The leader of the party that won Turkey's election says the new prime minister will not be nominated until after the new parliament convenes. Justice and Development Party leader Recep Tayyip Erdogan, made the announcement after meeting with Turkey's president

Mr. Erdogan refused to be drawn on just who the country's next prime minister will be. He said the issue had not come up during his talks with President Ahmet Necdet Sezer, and that a prime minister will be nominated only after the parliament holds its first session, sometime next week.

Mr. Erdogan is not eligible for the post because of a prior conviction on charges of seeking to incite religious hatred. That conviction, which cost him his former job as Istanbul's mayor, disqualified him from running for a seat in the parliament. Under Turkish law, only parliamentary deputies are eligible to become prime minister.

In a bid to quash speculation that he will seek to run the country through the prime minister, Mr. Erdogan said he would choose a strong and effective leader to head the government.

Financial markets remained buoyant, despite the uncertainty regarding the nomination of a prime minister, with the Istanbul Stock Exchange continuing to make hefty gains for a fourth straight day after the elections.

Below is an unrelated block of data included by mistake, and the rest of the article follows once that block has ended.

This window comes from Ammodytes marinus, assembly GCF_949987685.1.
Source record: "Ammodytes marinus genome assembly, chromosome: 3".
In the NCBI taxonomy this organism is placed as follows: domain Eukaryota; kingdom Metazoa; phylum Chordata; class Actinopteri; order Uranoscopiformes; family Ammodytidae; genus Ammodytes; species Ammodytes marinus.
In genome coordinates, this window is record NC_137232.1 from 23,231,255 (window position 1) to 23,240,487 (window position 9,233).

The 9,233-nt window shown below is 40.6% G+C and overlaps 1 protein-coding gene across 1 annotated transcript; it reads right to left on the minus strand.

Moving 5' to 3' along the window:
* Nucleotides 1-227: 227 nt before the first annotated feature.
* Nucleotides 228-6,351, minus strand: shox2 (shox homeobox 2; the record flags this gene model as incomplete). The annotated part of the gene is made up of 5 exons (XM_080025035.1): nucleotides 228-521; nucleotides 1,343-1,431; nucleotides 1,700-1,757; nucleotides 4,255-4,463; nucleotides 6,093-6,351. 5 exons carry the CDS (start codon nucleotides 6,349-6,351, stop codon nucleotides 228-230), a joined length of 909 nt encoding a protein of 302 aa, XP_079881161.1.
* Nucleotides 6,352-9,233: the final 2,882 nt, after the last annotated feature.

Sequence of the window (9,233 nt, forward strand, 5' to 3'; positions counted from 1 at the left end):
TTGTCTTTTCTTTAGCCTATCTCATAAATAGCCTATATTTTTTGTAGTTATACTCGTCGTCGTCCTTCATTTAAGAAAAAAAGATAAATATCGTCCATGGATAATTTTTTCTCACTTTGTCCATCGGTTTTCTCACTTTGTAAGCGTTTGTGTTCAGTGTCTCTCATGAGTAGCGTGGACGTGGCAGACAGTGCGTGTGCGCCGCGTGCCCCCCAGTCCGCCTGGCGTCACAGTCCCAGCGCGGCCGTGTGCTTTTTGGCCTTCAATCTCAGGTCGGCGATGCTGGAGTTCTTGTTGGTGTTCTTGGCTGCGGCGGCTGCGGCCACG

The mood in the markets mirrors that of the business community and western governments in the wake of the Justice and Development Party's spectacular victory at the polls, which swept away Turkey's old guard of politicians.

The only other party to clear the minimum 10 percent of the national vote needed to win seats in the parliament was the pro-secular Republican People's Party, led by Deniz Baykal. Mr. Baykal, has said that, as the sole opposition leader, he will seek to cooperate with Mr. Erdogan's party on a broad range of issues.

Few Turks appear worried about Justice and Development's clearly Islamic roots. And Mr. Erdogan, who began his career in an overtly pro-Islamic party, has repeatedly emphasized that he does not believe in mixing religion with politics.

Party officials said Thursday that the new government will keep up strong ties with Turkey's closest regional ally, Israel.

Mr. Erdogan has also said that securing Turkey's membership in the European Union is among his government's foremost goals.

That would mean bringing Turkey's constitution, drawn up by strongly pro-secular armed forces when they seized power in 1980, into line with EU standards. Party officials say the proposed changes would, among others, likely enable Mr. Erdogan to take the post of prime minister in the future.